Postpartum Hemorrhage (also known as PPH) is a dangerous but rare condition where a woman has severe bleeding after giving birth.
It normally occurs within one day of giving birth, however, it can occur up to 12 weeks later.
PPH affects 1 to 5 out of every 100 women who give birth.
After giving delivery, it's usual to lose some blood. During vaginal birth, women lose about 500 milliliters of blood while in cesarean birth, they lose about 1,000 milliliters of blood.
Postpartum Hemorrhage causes women to lose a lot more blood. It can result in a significant reduction in blood pressure which may lead to shock and death if not addressed promptly.
When does PPH happen?
The uterus contracts after the baby are born in order to push the placenta out. The contractions then help to put pressure on the blood vessels in your uterus where the placenta was attached. The vessels bleed more if the contractions aren't strong enough. It can also happen if small pieces of the placenta stay attached after birth.
Signs and Symptoms of Postpartum hemorrhage
If you have any of these signs or symptoms, you may have PPH.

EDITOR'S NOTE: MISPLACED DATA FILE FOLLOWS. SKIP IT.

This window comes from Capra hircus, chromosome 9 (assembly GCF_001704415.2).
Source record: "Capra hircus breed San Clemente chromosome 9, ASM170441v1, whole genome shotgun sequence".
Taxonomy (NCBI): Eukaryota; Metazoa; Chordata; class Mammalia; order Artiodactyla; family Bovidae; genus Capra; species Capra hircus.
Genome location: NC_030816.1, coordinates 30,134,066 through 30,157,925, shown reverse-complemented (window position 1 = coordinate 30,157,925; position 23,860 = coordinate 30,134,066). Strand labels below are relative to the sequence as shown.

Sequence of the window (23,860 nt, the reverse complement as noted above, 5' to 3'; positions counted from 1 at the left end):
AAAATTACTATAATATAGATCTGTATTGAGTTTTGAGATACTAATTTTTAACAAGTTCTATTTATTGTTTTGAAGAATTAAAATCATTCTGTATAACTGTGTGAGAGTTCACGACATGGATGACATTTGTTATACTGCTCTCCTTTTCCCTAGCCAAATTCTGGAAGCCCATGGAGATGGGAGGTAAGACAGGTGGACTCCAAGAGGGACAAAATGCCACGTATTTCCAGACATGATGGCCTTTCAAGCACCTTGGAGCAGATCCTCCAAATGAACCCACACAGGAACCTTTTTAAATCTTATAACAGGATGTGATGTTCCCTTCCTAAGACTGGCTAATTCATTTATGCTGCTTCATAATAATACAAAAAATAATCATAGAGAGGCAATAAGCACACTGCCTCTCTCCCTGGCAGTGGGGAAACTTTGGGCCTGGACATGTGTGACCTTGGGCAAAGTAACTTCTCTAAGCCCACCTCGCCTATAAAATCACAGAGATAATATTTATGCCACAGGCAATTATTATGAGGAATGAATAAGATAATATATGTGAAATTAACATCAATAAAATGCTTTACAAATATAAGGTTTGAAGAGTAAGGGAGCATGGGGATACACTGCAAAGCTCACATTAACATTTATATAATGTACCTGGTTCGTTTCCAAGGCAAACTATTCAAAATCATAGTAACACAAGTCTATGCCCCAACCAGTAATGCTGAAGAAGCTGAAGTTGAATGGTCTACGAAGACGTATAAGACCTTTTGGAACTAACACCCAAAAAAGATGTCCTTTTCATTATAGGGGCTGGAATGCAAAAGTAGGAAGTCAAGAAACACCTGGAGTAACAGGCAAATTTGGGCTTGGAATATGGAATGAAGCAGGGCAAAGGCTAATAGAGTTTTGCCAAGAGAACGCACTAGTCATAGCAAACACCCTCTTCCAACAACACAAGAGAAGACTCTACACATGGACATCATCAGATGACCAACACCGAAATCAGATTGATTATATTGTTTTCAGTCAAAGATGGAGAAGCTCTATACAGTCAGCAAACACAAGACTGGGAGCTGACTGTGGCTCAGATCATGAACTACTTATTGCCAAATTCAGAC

- Heavy vaginal bleeding that won't stop or slow down
- A drop in blood pressure or
- Feeling drowsy/ Weak
- Blurred Vision
- Pale Skin
Are some women more likely than others to have PPH?
Some women have a higher risk of PPH. Having a risk factor for PPH does not guarantee that you will develop PPH, but it does raise your odds. PPH occurs without warning most of the time.
Some conditions that may increase the risk of occurrence include multiple-baby pregnancy, prolonged labor, obesity, and pregnancy-related high blood pressure.
Talk to your doctor about what you may do to lower your risk of developing PPH.
How is PPH tested and treated?
PPH is must be diagnosed by a health care provider in any health facility available to you
Treatment depends on what’s causing your bleeding. It may include:
- Receiving fluids or a blood transfusion
- Having surgery
- Manually massaging the uterus: Your healthcare provider can massage your uterus to help it contract, reduce bleeding, and pass blood clots.
- Your doctor may also prescribe medicine to help your uterus contract and stop bleeding.
- Getting oxygen through an oxygen mask
- Removing remaining fragments of the placenta.
- Taking extra iron and a prenatal vitamin may also be beneficial depending on how much blood was lost.
PPH is a serious condition, kindly visit a health facility as soon as you notice any of the symptoms described here after birth.